Steve Carpenter on Black Swans

Ecologist Steve Carpenter follows up on Don Ludwig’s comments on Nassim Nicholas Taleb‘s book The Black Swan:

Both of Taleb’s books are highly entertaining. But he over-reaches. There are some odd mistakes. For example, he makes much of a supposed kink in the integral of the Student-t distribution, (where tail probability declines linearly with deviation from the mean) but if you compute the integral using R software there is no kink — so Taleb evidently made a mistake.

Based on web sites, Taleb made his fortune using a kind of option trade. He purchases only options to buy securities at a certain price during a specified time window in the future. So if the security is trading above Taleb’s price, he buys it and then immediately sells at the market price, thereby making a profit. He says that his life involves long periods of time watching while nothing happens and his options to buy expire. But once in a great while he makes a killing. This is exactly like predators who specialize on very large prey, or fishing for big game fish, or hunting for rare but big game animals.

His writings have done a lot to publicize the importance of huge rare events. I think this is a good thing. But also he over-reaches. In some recent interviews he seems to be gloating over the current economic collapse. And (according to economist colleagues) some economists see his ideas as rather routine. Yet he is a provocative and entertaining writer; if sales measure impact he has made a difference.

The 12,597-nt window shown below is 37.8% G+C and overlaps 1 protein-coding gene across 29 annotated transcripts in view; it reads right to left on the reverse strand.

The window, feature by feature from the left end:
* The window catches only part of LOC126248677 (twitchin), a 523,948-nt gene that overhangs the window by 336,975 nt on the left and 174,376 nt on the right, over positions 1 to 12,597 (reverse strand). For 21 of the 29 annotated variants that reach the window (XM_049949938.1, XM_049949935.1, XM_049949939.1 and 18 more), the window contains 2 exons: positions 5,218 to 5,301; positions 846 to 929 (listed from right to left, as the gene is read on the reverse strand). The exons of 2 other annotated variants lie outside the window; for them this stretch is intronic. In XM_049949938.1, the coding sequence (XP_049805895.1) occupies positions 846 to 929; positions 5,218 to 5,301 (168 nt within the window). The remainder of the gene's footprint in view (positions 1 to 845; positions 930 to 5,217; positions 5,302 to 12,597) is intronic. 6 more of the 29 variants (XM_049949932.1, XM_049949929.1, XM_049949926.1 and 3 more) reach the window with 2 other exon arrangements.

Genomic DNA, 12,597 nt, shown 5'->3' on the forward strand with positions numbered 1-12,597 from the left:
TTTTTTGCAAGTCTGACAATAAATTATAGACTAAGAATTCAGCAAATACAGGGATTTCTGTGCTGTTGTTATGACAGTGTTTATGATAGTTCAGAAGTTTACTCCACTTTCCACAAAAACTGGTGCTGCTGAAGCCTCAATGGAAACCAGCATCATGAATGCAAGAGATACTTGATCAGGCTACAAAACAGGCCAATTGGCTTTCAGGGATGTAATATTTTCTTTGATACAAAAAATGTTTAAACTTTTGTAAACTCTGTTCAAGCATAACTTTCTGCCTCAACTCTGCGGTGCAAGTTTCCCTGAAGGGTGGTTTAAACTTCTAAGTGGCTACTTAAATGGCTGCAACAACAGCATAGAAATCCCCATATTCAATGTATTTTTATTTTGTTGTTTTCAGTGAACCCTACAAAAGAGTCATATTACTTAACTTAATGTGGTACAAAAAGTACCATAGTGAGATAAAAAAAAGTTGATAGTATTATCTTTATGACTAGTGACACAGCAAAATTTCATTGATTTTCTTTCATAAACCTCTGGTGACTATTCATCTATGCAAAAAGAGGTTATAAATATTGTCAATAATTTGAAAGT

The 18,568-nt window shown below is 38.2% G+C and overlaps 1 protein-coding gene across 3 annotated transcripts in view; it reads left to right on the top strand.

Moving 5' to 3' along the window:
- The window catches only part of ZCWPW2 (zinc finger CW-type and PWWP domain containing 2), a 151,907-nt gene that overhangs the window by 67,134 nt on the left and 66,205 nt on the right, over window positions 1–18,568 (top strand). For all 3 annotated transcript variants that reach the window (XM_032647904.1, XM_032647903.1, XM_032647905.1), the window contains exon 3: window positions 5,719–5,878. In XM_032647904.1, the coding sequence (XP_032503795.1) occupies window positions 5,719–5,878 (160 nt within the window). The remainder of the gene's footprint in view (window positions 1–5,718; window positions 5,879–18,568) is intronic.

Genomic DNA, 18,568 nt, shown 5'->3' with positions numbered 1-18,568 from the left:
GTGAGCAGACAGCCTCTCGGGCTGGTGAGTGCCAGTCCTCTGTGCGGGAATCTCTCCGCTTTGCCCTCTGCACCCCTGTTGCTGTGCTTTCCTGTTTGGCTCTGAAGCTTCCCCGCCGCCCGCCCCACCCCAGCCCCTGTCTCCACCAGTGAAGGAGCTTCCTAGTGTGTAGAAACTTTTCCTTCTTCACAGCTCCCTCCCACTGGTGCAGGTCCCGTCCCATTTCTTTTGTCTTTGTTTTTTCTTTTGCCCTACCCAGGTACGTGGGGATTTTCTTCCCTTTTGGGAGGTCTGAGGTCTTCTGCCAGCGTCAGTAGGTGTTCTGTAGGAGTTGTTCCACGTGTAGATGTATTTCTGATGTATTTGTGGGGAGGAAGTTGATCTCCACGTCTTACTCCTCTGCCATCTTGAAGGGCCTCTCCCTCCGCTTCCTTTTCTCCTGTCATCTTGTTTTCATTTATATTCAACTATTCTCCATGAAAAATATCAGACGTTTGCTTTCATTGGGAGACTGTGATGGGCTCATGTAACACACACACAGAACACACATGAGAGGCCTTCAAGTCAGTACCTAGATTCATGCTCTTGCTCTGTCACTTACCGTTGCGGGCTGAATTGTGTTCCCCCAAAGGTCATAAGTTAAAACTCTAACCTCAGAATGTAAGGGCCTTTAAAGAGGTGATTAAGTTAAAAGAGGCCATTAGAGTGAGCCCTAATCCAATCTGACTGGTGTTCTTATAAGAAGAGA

To me, the most novel feature of the current ongoing collapse is the coincidence of huge shocks with apparently different triggers. Who would have thought that an epidemic of bad loans in America, steep ramp of energy prices, and biofuels tightening the link of energy to food prices would coincide, against a backdrop of lower economic firewalls between countries and increasingly intense food limitation of the human population, with almost no scope for growth of the food supply. It’s a wonderland for testing resilience ideas and a global tragedy, all at the same time.

For a recent talk I re-analyzed a bunch of information from the Millennium Assessment, to try to figure out if humanity had any chance at all for making it through the next few decades.

If everyone shifts trophic status to roughly herbivore level, and we educate all the world’s women to secondary level, we have a chance.

The difference between 12 billion and 9 billion people in 2050 is one child per woman. If all the world’s women were educated to secondary level, fertility would drop by about 1.7 children per woman. And we can probably feed 9 billion herbivorous people, if we can maintain the crop diversity of the major grain crops high enough to avoid catastrophic disease outbreaks.

Energy needs for agriculture and climate change could make it pretty hard to achieve the rosy scenario; climate heating, more variable precipitation and sea level rise have bad implications for agriculture. So the rosy scenario itself may be way out on the tail of the distribution. And what will happen to relations among people as the going gets rough? Human conflict can wreck agriculture. What are the chances that no one will use nuclear weapons? Even a few nukes would take out huge areas of arable land for millennia. And, as Will Rogers said about land, they ain’t makin’ any more of it. A Taleb-like fat tail breakdown seems not so implausible.

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